There are 61 women on death row across the country, according to the Death Penalty Information Center, making up only 2% of the 3,125 inmates on death row across the country.  Take a look at all the women sentenced to death in the United States.  Source: Death Penalty Information Center
Lethal injection explained (2014)
01:27 - Source: CNN
CNN  — 

Kim Kardashian West put her considerable influence behind a push to stop the impending execution of a man who killed two people when he was 18 and has been on death row for 20 years.

Brandon Bernard was convicted of the 1999 kidnapping and killing of youth ministers Todd and Stacie Bagley on a military reservation in Texas. A federal jury found him guilty in 2000 of two counts of murder within the special maritime and territorial jurisdiction of the United States and unanimously recommended a death sentence.

Bernard is scheduled to be executed by lethal injection December 10 – a deadline that spurred the celebrity’s plea.

“A terrible case has been brought to my attention and I need your help,” Kardashian West wrote in a series of tweets Sunday. “Without it, on December (10th) Brandon Bernard is going to be executed for a crime he participated in as a teenager.”

She added a link to a website set up on his behalf and asked her followers to “let President Trump know that you think Brandon’s death sentence is unjust.”

Bernard’s scheduled execution comes as the Trump administration rushes to execute death row inmates before Joe Biden takes over the presidency. After a 17-year hiatus in federal executions, eight death row inmates have been executed in the past six months.

Brandon Bernard was convicted and sentenced to death in 2000 for killing two people.

One of Bernard’s co-defendants, Christopher Vialva, was executed on September 22. Vialva was 19 at the time of the murders.

Kardashian West’s plea for leniency comes as part of her growing interest in criminal justice reform. She has used her sway with the Trump administration to urge the signing of the First Step Act and to commute the life sentence of Alice Marie Johnson for nonviolent drug offenses.

Brandon Bernard convicted of killing two

Bernard’s case stems from the gruesome killings of the Bagley couple in 1999. The jury found that five young, Black defendants participated in kidnapping the couple and then killing them.

Vialva shot the couple in the head, after which Bernard set the car on fire with them still in the trunk, the Justice Department said. Both were sentenced to the death penalty, while three other teenage defendants received lengthy prison sentences.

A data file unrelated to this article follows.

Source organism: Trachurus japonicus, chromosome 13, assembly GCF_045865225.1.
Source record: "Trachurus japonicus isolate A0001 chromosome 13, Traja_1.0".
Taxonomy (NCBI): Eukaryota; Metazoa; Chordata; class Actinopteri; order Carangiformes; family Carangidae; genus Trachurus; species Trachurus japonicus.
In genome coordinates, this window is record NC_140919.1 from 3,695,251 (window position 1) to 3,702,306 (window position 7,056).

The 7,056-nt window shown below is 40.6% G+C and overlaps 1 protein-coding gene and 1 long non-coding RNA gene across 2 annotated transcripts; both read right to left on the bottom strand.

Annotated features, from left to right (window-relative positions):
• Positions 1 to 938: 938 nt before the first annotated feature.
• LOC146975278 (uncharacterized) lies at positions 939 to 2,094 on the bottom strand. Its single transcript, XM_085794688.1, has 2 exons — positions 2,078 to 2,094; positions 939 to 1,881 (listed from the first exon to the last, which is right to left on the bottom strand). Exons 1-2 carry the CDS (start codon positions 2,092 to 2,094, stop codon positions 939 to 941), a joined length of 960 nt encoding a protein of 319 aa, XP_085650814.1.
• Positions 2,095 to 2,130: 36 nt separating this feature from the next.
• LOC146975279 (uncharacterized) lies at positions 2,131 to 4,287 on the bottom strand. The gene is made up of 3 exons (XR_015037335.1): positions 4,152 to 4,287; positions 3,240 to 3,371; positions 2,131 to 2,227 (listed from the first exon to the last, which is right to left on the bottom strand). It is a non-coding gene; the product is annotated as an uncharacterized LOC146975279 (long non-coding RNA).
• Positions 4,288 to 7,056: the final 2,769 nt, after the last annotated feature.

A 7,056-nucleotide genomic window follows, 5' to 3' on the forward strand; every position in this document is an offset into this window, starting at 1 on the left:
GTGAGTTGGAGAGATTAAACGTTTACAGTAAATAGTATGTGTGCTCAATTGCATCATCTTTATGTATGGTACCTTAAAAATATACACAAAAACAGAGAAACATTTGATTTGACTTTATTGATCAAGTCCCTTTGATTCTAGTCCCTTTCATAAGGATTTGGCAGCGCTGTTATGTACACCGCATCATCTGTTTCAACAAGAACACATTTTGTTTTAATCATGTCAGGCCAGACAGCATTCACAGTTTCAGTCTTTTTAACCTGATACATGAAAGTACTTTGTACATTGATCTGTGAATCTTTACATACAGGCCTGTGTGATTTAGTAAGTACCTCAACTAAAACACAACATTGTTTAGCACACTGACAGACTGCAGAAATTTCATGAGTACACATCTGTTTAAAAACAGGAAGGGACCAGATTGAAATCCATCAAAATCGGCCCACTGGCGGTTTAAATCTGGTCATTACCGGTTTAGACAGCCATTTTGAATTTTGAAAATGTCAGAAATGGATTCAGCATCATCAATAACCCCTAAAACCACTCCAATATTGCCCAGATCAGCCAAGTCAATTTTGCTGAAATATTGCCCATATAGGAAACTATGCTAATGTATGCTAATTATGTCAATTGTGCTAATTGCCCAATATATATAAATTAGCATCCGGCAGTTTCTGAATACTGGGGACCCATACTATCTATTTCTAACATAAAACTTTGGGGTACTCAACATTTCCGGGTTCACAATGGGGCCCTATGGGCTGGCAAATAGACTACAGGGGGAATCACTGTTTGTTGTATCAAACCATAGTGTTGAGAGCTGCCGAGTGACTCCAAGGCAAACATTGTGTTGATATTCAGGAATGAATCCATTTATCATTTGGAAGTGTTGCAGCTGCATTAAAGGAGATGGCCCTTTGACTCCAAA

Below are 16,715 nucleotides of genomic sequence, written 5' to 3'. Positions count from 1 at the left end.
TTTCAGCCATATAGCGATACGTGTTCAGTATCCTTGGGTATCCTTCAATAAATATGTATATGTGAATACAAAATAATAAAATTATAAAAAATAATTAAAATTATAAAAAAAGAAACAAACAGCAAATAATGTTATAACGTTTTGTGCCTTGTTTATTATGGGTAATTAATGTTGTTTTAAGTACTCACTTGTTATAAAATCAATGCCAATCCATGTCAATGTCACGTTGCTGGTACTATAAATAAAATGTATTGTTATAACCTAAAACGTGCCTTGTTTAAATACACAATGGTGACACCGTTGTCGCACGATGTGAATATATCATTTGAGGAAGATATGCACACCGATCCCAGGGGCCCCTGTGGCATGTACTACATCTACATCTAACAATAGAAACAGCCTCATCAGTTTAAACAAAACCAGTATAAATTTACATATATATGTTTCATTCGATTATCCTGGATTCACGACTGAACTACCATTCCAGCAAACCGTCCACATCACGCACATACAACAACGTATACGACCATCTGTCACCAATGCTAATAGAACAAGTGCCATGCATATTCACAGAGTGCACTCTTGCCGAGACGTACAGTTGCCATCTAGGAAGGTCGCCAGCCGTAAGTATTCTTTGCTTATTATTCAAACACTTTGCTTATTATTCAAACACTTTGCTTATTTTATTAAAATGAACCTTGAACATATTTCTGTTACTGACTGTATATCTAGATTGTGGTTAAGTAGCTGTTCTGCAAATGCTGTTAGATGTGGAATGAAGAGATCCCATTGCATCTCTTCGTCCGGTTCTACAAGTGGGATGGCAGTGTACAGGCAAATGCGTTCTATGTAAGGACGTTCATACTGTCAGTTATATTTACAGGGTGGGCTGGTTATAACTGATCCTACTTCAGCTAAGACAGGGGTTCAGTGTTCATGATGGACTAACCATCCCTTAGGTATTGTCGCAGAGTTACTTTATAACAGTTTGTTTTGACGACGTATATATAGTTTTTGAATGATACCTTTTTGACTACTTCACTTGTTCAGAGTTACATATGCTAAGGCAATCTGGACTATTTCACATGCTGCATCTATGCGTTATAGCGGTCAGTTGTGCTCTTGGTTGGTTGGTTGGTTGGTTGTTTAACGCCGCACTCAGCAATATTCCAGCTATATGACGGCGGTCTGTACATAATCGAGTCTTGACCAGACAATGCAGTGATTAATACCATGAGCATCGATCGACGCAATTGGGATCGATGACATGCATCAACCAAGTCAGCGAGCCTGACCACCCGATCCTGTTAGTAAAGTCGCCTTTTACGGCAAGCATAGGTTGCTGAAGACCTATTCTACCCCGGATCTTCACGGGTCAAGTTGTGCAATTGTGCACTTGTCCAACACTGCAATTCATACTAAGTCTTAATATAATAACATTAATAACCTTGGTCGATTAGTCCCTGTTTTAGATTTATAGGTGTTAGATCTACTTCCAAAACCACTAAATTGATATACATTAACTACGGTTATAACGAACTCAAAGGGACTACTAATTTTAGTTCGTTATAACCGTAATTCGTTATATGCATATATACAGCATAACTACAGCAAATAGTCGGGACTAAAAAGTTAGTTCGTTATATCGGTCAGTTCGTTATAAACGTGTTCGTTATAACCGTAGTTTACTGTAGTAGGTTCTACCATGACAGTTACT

Now, 20 years later, attorneys for Bernard say he should not be executed because of his age at the time, racial bias in the case and his inadequate legal support during the trial.

“Brandon is not innocent, and the crime is tragic – it resulted in the deaths of two good Samaritans, Todd and Stacie Bagley, who were white. But while Brandon’s role might warrant very severe punishment, it does not warrant a death sentence,” his defense team wrote.

For one, scientific studies have shown that teenagers’ brains are not fully developed and that young people are more likely to take serious risks and less able to control their impulses in stressful situations. Some advocates say this evidence indicates young people should not be executed for things they did in their youth without fully developed brains.

In addition, the case pitted five Black defendants accused of killing two White victims. The Death Penalty Information Center has found the death sentence is disproportionately applied in such cases with Black perpetrators and White victims.

Finally, Bernard’s court-appointed attorneys did not make any opening statement on his behalf, according to his current defense team. Had he been represented better at trial, he would not be on death row, they argue.

Kardashian West and others push for leniency

In a series of tweets, Kardashian West offered her sympathy to the victims’ families and called for Bernard to serve a life sentence rather than be put to death.

“First, I want to say that a terrible crime was committed and me fighting for a stay of execution does not take away from the sympathy I have for the victims Todd and Stacie Bagley, and their families. My heart breaks for everyone involved,” she wrote.

Still, she argued Bernard played a minor role in the gruesome killings and said that he received the death penalty because of inadequate legal assistance and the racial dynamics of the trial.

“Although all five teens were black, 11 of the 12 jurors were white. This, coupled with the misleading and incomplete information the jury was given, deprived the boys of a fair trial,” she wrote. “Instead of being executed, Brandon could live out his sentence in prison.”

Several people who participated in Bernard’s trial have since changed their minds on the death sentence.

Angela Moore, a former federal prosecutor who defended the death sentence on appeal, wrote an op-ed in The Indianapolis Star earlier this month calling to stop the execution. Citing Bernard’s youth and research on how Black defendants are unfairly perceived, she said executing him “would be a terrible stain on the nation’s honor.”

Further, five of the nine surviving jurors who sentenced him to death have said they no longer believe the death sentence is necessary for him, according to the defense team.

Bernard’s attorneys write on his website that he remains remorseful for his actions.

“Brandon has spent 20 years reflecting on his role in the deaths of both Todd and Stacie Bagley. Brandon is remorseful and ashamed that his actions and inaction contributed to their untimely deaths. Brandon knows that he has inflicted immense pain and suffering on the Bagley family, for which he is deeply sorry,” the attorneys write.